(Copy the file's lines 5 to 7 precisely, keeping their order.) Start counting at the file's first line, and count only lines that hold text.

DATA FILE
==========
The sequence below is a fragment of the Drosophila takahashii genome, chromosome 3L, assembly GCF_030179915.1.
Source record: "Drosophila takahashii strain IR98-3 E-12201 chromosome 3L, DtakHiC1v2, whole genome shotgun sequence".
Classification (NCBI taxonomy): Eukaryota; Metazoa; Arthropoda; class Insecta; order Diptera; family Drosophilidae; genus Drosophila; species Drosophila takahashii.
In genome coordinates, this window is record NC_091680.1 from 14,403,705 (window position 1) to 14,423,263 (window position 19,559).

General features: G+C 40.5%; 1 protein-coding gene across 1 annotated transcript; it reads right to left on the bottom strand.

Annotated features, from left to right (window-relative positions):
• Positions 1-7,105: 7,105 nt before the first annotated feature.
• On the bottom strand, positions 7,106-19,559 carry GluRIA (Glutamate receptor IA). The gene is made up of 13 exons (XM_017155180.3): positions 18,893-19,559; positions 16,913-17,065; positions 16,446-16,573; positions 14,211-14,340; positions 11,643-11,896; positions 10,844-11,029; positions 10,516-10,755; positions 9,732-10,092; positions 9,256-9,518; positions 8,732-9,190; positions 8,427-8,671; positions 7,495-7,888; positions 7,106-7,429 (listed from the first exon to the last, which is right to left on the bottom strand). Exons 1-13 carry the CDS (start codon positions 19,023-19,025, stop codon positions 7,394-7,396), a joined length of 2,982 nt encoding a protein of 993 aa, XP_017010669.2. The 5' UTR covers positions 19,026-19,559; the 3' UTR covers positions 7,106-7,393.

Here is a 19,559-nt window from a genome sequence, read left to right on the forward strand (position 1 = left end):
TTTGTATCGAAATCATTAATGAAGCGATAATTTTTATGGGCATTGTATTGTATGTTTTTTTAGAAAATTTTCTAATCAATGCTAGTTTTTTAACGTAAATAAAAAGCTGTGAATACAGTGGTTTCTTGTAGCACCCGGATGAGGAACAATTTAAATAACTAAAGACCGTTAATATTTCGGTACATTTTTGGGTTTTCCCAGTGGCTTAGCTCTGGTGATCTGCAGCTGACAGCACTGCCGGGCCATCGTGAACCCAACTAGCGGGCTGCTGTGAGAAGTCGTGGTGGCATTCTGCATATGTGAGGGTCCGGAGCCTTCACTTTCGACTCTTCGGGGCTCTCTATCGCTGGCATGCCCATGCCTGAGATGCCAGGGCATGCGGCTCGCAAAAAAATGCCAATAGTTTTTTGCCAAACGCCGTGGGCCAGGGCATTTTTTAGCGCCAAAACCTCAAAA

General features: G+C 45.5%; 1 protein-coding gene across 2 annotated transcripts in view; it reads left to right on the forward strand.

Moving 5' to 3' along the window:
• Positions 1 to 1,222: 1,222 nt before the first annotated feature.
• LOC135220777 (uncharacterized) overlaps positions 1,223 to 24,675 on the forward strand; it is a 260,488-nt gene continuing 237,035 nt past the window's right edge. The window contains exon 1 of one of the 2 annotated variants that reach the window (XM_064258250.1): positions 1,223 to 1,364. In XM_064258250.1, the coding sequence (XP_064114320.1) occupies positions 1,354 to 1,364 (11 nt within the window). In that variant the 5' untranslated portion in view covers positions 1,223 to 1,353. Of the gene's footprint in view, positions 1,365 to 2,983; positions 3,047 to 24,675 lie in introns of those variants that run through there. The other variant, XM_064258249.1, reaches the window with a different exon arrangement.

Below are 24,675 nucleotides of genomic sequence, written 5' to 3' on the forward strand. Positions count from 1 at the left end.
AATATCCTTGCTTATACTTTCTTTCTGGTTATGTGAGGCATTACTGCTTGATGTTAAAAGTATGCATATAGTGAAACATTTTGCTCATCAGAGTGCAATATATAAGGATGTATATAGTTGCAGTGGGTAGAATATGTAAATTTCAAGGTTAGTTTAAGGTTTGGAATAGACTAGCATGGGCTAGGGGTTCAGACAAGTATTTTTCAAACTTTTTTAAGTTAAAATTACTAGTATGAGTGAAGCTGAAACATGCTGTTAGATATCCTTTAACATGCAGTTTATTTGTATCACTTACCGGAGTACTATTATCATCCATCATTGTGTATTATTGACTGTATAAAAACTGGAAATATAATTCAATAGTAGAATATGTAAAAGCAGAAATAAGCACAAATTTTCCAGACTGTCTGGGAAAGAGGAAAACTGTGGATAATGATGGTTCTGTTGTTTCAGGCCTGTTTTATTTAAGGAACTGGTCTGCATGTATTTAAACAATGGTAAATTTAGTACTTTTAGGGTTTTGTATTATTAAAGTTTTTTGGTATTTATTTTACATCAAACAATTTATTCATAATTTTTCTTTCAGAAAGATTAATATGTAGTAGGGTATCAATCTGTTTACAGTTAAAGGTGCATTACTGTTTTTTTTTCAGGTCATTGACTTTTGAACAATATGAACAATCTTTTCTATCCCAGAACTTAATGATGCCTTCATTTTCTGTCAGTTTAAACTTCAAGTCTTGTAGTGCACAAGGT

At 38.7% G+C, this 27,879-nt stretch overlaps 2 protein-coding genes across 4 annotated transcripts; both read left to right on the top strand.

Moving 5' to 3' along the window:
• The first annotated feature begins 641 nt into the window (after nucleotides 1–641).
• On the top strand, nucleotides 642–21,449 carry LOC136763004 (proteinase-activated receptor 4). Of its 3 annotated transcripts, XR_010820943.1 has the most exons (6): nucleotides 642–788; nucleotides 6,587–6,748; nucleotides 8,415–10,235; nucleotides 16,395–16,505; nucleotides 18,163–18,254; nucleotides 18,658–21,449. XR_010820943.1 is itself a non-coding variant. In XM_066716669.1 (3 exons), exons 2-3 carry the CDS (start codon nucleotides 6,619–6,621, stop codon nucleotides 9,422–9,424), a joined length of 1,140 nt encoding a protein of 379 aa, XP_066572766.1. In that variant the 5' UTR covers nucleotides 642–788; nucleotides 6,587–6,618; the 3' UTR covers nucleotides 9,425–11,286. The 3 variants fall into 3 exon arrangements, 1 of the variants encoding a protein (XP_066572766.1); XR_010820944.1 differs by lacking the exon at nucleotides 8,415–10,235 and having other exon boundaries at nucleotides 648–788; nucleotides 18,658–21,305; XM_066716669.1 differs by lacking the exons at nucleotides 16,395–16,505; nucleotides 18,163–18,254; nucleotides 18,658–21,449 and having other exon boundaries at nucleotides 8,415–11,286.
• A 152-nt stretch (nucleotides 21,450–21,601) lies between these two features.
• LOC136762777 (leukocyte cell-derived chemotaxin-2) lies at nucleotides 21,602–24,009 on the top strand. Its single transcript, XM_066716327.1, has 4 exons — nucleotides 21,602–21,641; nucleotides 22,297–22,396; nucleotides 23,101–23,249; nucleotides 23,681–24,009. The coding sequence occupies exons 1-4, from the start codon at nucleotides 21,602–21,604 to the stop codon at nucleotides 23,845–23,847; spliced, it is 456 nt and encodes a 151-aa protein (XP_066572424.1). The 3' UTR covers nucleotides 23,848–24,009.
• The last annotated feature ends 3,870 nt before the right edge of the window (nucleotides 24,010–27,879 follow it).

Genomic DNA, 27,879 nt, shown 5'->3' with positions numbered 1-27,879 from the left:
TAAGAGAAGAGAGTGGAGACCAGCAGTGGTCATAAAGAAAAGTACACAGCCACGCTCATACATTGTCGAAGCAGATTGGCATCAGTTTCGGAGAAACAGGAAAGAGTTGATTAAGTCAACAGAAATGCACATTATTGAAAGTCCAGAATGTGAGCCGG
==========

General features: G+C 40.5%; 1 protein-coding gene across 1 annotated transcript; it reads right to left on the bottom strand.

Annotated features, from left to right (window-relative positions):
• Positions 1-7,105: 7,105 nt before the first annotated feature.